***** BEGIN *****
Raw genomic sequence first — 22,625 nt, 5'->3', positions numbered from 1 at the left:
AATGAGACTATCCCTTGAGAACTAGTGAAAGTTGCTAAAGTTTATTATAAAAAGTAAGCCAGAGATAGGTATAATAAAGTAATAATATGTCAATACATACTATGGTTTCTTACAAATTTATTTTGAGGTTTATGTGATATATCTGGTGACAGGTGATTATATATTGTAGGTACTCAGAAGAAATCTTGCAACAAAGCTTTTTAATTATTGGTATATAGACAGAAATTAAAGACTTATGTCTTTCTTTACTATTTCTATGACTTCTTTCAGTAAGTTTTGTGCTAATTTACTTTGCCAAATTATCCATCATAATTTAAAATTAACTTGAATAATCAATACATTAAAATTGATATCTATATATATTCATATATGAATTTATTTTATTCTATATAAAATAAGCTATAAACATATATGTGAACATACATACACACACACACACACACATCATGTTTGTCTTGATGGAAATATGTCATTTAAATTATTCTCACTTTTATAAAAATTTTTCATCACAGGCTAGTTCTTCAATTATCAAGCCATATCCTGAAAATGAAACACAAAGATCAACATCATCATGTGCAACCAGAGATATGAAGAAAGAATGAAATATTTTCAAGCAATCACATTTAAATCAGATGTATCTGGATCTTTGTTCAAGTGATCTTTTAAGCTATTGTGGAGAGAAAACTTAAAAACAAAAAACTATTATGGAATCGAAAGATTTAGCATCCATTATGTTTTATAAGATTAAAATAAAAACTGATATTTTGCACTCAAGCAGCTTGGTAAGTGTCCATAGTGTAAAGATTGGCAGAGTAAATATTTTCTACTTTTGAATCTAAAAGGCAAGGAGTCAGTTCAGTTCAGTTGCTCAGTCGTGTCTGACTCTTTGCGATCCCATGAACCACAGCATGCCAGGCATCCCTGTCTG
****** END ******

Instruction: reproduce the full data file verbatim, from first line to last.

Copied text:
Raw genomic sequence first — 22,625 nt, 5'->3', positions numbered from 1 at the left:
AATGAGACTATCCCTTGAGAACTAGTGAAAGTTGCTAAAGTTTATTATAAAAAGTAAGCCAGAGATAGGTATAATAAAGTAATAATATGTCAATACATACTATGGTTTCTTACAAATTTATTTTGAGGTTTATGTGATATATCTGGTGACAGGTGATTATATATTGTAGGTACTCAGAAGAAATCTTGCAACAAAGCTTTTTAATTATTGGTATATAGACAGAAATTAAAGACTTATGTCTTTCTTTACTATTTCTATGACTTCTTTCAGTAAGTTTTGTGCTAATTTACTTTGCCAAATTATCCATCATAATTTAAAATTAACTTGAATAATCAATACATTAAAATTGATATCTATATATATTCATATATGAATTTATTTTATTCTATATAAAATAAGCTATAAACATATATGTGAACATACATACACACACACACACACACATCATGTTTGTCTTGATGGAAATATGTCATTTAAATTATTCTCACTTTTATAAAAATTTTTCATCACAGGCTAGTTCTTCAATTATCAAGCCATATCCTGAAAATGAAACACAAAGATCAACATCATCATGTGCAACCAGAGATATGAAGAAAGAATGAAATATTTTCAAGCAATCACATTTAAATCAGATGTATCTGGATCTTTGTTCAAGTGATCTTTTAAGCTATTGTGGAGAGAAAACTTAAAAACAAAAAACTATTATGGAATCGAAAGATTTAGCATCCATTATGTTTTATAAGATTAAAATAAAAACTGATATTTTGCACTCAAGCAGCTTGGTAAGTGTCCATAGTGTAAAGATTGGCAGAGTAAATATTTTCTACTTTTGAATCTAAAAGGCAAGGAGTCAGTTCAGTTCAGTTGCTCAGTCGTGTCTGACTCTTTGCGATCCCATGAACCACAGCATGCCAGGCATCCCTGTCTG